Then there is the type of person who wants to raise rabbits, tries to purchase breeders as cheaply as possible, and buys the culls from a no good, and as a natural consequence soon folds. Too, much of the Stock in the Valley, if not covering a greater area, is so inbred as to be very poor stock at best, and it is hard to prove to these people that it pays to get top breeding stock away from this district, even if they have to pay real money for them. I have had to pay $20.00 and more for a Buck of a breed I wanted when they were not much more than fryer size, but try to make these people realize the advantage of doing this.
As to A.R.B.A, members and Show people,—there are only a few of us [ eft down here, and, because of many ^factors too numerous to try and write about, it will take some doing to increase the number. However there is one thing we can remember, this same thing has happened numerous times before, and has always come out of it fighting, so all we can do is to keep at it and keep trying to get more and more people interested.
We did not have enough members to renew our ARBA charter this year, and too we cannot expect to have a show here for quite a while.
One other factor here causes some misunderstanding among Rabbit Growers and prospective Growers,—the existing Club is bitterly opposed to Shows and even goes so far as to rule one out of order in their Club meetings if the topic is mentioned. Some of their members would Show
their Stock, but are afraid of the consequences when it became known in the Club.
However, R. J. Ritchey and myself are constantly working to gain a few new A.R.B.A, members, and also to improve the ‘Picture’ of breeding Show Stock as well as Commercial. A few have shown interest, but have not decided as yet just what they will do.
Thank you for your letter, and if I can be of service to you or the A.R.B.A, at anytime, please call on me.
Very sincerely,
Charles W. Call 1329 Coghill Lane Medpord, Oregon
Oren Reynolds
Having been appointed liaison between the ARBA and the National Specialty clubs it was natural to assume that most inquiries or requests would come from these two bodies. The first year this proved to be true and we were most happy to have been able to consummate the first problems brought up. During the second year getting our request from the National Specialty Clubs or the ARBA proved to be untrue. Instead most of our requests came from Local Clubs and concerned the National Specialty Clubs.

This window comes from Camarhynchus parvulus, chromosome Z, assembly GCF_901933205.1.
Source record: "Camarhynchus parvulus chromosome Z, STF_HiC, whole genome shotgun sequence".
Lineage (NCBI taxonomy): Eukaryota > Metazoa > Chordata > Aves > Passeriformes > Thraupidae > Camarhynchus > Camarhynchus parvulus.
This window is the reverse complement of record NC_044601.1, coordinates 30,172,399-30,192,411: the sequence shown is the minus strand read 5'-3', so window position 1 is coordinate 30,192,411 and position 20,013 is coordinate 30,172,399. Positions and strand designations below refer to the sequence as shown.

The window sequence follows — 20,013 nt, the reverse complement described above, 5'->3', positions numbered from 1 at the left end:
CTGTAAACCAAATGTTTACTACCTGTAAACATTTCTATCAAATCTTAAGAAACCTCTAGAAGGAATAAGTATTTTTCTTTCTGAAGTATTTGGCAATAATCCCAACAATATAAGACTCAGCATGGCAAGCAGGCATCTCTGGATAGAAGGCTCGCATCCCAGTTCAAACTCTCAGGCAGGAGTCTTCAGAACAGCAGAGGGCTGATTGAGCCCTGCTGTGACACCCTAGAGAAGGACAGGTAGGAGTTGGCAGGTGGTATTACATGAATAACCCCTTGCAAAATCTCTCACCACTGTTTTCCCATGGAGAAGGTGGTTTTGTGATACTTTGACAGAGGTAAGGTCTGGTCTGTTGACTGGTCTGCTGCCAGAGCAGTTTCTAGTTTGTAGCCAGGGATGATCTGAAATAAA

One of the things uppermost in the minds of most local clubs seemed to be to get some sort of protection from the Specialty Clubs on their sweep-stake requirements . . . they felt the help they needed would at least help them try and break even financially on their shows. It was pointed out that most all Specialty Clubs protected themselves in their rules by requiring that so many of the breed be shown by so many exhibitors before they would pay out their own rosettes or ribbons even though, the ribbons and rosettes were in many cases, paid for by the sanction fee. It is felt that if the Specialty Clubs need protection in the pay back of their rosettes and ribbons that they should be able to afford some protection, at least on the directed specials, for the local clubs.
For some time the New Zealand Club has offered the local clubs this protection by requiring that at least twelve (12) be shown in a variety before the local club is required to pay the directed specials as set forth in their sweepstakes rules.
In writing to all Specialty Clubs and making an analysis of their answers it seems that many of the Specialty Clubs favor some protection for the local clubs. Most agreed that there
Page Twenty-One
should be ten (10) of the breed shown before the local club be required to pay the directed specials as set forth in the sweepstakes rules if the specials totaled $5.00 or more. This of course to be optional as many times the specials are donated and they would want to pay them regardless of the number shown.
Following is a break down of the Specialty Club answers to date.
Californian — Rules changed to include 10.
Champagne — Rules changed to include 10.